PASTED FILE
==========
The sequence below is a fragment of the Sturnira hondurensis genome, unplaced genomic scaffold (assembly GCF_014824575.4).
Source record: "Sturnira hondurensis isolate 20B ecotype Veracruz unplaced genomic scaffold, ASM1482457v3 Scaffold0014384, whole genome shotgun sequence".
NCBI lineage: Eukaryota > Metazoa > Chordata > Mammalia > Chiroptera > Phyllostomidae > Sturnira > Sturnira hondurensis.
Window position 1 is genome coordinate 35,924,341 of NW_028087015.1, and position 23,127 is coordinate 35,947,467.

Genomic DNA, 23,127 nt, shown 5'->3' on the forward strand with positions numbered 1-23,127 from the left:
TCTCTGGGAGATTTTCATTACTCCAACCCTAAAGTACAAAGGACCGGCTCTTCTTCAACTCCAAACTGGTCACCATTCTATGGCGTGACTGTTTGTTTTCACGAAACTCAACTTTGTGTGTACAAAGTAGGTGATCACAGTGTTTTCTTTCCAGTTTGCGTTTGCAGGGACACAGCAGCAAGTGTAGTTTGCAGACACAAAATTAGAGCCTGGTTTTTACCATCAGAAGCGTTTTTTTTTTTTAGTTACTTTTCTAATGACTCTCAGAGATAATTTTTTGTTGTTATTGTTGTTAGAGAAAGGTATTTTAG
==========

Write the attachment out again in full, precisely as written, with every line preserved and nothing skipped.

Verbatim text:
The sequence below is a fragment of the Sturnira hondurensis genome, unplaced genomic scaffold (assembly GCF_014824575.4).
Source record: "Sturnira hondurensis isolate 20B ecotype Veracruz unplaced genomic scaffold, ASM1482457v3 Scaffold0014384, whole genome shotgun sequence".
NCBI lineage: Eukaryota > Metazoa > Chordata > Mammalia > Chiroptera > Phyllostomidae > Sturnira > Sturnira hondurensis.
Window position 1 is genome coordinate 35,924,341 of NW_028087015.1, and position 23,127 is coordinate 35,947,467.

Genomic DNA, 23,127 nt, shown 5'->3' on the forward strand with positions numbered 1-23,127 from the left:
TCTCTGGGAGATTTTCATTACTCCAACCCTAAAGTACAAAGGACCGGCTCTTCTTCAACTCCAAACTGGTCACCATTCTATGGCGTGACTGTTTGTTTTCACGAAACTCAACTTTGTGTGTACAAAGTAGGTGATCACAGTGTTTTCTTTCCAGTTTGCGTTTGCAGGGACACAGCAGCAAGTGTAGTTTGCAGACACAAAATTAGAGCCTGGTTTTTACCATCAGAAGCGTTTTTTTTTTTTAGTTACTTTTCTAATGACTCTCAGAGATAATTTTTTGTTGTTATTGTTGTTAGAGAAAGGTATTTTAG